Looking good, getting good reviews, and it's out now at 10% off!
I'm admittedly unfamiliar with the series, but I've been trying to rectify that the past few days by playing through the original trilogy on Sega Genesis Collection (Switch). It's fun! I've beaten SOR2 and have gotten pretty far in the original, and I'll have to take a stab at the first game again soon. After that I'll move onto 3 and 4 here.
The main reason I've been keeping my eye on this is because of LizardCube, who handled the visuals to one of my all-time favorite-looking games: Wonder Boy: The Dragon's Trap!
Any Streets of Rage fans on NW?
EDIT: Yo Zero, any chance we can update the video linking functionality? It doesn't seem to like me putting a YouTube URL between the [/video] stuff.
I can't wait. I bought it almost as soon as it showed up on the eShop, and will dive into it tonight with Karen.
Beat'em ups are one of a few genres that Karen really likes to play with me, so we've gone through the Final Fights on the Wii U VC, the Kunio Kun games and, of course, the Streets of Rages on various platforms. It seems like this one manages to introduce a lot of depth to the fighting, without resorting to adding "RPG elements" like so many newer games in the genre do. So that's exciting.
Do read up a bit on the combat in 3 before playing, Tbun, as it's not an easy game, and there are a few nuances that aren't immediately obvious just by picking up the controller.
Yeah, we were done with those fairly quickly. They're okay.
We prefer Streets of Rage and the SNES versions of Final Fight 2 and 3 because they've been consolized: they're balanced to be fun and fair. You can reasonably expect to get through them with the number of lives and continues you're given.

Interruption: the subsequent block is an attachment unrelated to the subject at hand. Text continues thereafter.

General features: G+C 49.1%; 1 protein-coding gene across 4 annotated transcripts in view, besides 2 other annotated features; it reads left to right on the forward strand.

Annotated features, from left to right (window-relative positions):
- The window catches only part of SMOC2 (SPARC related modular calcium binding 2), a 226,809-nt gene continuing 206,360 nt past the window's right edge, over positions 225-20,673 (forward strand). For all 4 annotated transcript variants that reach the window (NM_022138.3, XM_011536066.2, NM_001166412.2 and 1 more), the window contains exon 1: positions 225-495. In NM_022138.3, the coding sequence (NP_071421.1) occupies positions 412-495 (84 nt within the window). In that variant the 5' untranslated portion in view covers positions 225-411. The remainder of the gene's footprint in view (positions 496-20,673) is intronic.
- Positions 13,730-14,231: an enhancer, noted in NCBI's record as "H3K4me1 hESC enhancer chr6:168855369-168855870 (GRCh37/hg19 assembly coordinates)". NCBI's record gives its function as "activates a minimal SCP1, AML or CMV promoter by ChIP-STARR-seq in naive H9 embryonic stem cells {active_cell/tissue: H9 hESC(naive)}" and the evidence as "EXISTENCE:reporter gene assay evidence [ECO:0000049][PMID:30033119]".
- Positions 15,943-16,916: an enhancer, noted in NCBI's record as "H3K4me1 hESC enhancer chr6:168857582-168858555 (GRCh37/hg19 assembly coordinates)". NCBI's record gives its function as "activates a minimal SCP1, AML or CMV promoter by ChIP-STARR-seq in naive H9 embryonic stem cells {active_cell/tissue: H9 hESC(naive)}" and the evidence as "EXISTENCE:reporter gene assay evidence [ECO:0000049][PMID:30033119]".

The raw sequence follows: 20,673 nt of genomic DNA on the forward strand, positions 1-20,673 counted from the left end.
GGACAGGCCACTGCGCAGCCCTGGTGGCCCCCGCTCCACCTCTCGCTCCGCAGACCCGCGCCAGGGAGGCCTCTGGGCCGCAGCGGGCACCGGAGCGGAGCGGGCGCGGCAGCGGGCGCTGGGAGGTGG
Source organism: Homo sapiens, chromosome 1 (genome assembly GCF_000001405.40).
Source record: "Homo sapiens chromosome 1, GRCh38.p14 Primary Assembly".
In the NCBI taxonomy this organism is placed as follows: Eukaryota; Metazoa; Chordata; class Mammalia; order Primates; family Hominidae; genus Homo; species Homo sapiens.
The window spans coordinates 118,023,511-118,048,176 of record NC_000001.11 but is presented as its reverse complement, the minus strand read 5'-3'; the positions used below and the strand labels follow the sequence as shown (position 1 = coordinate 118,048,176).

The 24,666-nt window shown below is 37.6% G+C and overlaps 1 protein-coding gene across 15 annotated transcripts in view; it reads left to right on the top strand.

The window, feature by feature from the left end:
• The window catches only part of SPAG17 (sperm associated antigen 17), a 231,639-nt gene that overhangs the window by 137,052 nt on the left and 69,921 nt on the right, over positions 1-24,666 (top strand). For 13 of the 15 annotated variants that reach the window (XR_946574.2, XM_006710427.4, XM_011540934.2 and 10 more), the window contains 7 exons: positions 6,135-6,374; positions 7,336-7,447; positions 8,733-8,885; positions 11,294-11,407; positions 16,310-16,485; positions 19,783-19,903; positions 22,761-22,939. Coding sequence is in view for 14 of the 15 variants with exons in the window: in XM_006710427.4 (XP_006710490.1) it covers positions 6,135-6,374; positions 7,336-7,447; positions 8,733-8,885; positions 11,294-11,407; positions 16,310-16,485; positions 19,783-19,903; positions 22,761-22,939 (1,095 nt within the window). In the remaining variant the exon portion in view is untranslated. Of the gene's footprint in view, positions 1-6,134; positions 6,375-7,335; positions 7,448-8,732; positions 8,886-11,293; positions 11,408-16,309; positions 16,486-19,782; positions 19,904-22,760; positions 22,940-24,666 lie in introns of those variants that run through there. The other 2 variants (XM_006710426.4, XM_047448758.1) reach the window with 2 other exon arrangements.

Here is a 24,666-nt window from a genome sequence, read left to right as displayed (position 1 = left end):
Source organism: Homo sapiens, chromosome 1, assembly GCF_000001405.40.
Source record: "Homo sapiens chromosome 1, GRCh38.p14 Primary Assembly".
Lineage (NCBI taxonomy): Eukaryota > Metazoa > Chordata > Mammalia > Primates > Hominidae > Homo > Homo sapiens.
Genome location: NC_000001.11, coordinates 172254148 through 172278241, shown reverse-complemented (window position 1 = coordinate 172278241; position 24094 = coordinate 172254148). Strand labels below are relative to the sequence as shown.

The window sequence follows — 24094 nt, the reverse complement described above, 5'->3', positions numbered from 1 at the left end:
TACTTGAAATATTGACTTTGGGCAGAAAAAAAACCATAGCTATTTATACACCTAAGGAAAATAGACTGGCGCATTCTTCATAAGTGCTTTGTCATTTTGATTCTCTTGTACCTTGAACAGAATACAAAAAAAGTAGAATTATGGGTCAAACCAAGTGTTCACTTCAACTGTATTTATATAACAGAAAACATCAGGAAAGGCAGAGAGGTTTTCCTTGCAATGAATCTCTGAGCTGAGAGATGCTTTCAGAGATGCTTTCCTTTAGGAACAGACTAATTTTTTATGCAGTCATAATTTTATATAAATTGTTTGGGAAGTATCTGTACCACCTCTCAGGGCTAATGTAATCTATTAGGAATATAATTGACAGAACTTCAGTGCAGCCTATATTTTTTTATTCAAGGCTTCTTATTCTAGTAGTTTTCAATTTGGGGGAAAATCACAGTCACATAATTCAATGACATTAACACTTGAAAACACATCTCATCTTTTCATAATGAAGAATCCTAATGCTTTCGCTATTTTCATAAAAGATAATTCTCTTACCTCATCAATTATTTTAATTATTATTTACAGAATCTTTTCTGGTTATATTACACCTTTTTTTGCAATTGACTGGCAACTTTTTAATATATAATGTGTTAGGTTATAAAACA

The Beat-em-up Bundle is just arcade ROMs, designed to keep you pumping quarters into the machine. You get unlimited quarters, making playing through them trivial. But given their unfairness, trying to challenge yourself to beat them with as few continues as possible isn't that fun either.
Some of them do have impressive sprite art and fun-looking moves, though. So I'd recommend getting the collection really cheap if that aspect of them interests you.
That's true and a common issue with arcade-to-console ROM porting. I don't mind the difficulty too much but I wish there was a way to have some sort of in-game setting that limits your credits (kind of like how Metal Slug Anthology did it). I know you can theoretically limit them yourself by simply stop playing, but it's not the saaaaame...!
Yeah, it's a gorgeous-looking game even from just videos and screens. Have you ever tried Wonder Boy: The Dragon's Trap? The gameplay is very much an 80s Master Drive game, but the art is just phenomenal. As an animator, you would love it! They even put in fun details like giving the characters a skidding animation to make up for the original's slightly slippery controls when changing direction.
I literally have little video clips on my phone that I recorded off my TV from when I borrowed that game from the library, lol. Drop dead GORGEOUS. A masterpiece of hand-drawn game sprites, on the level of appeal of Wario Land Shake It. I was kind of pissed the game was no fun, ha ha. I mean, it was okay, but... it wasn't *fun.*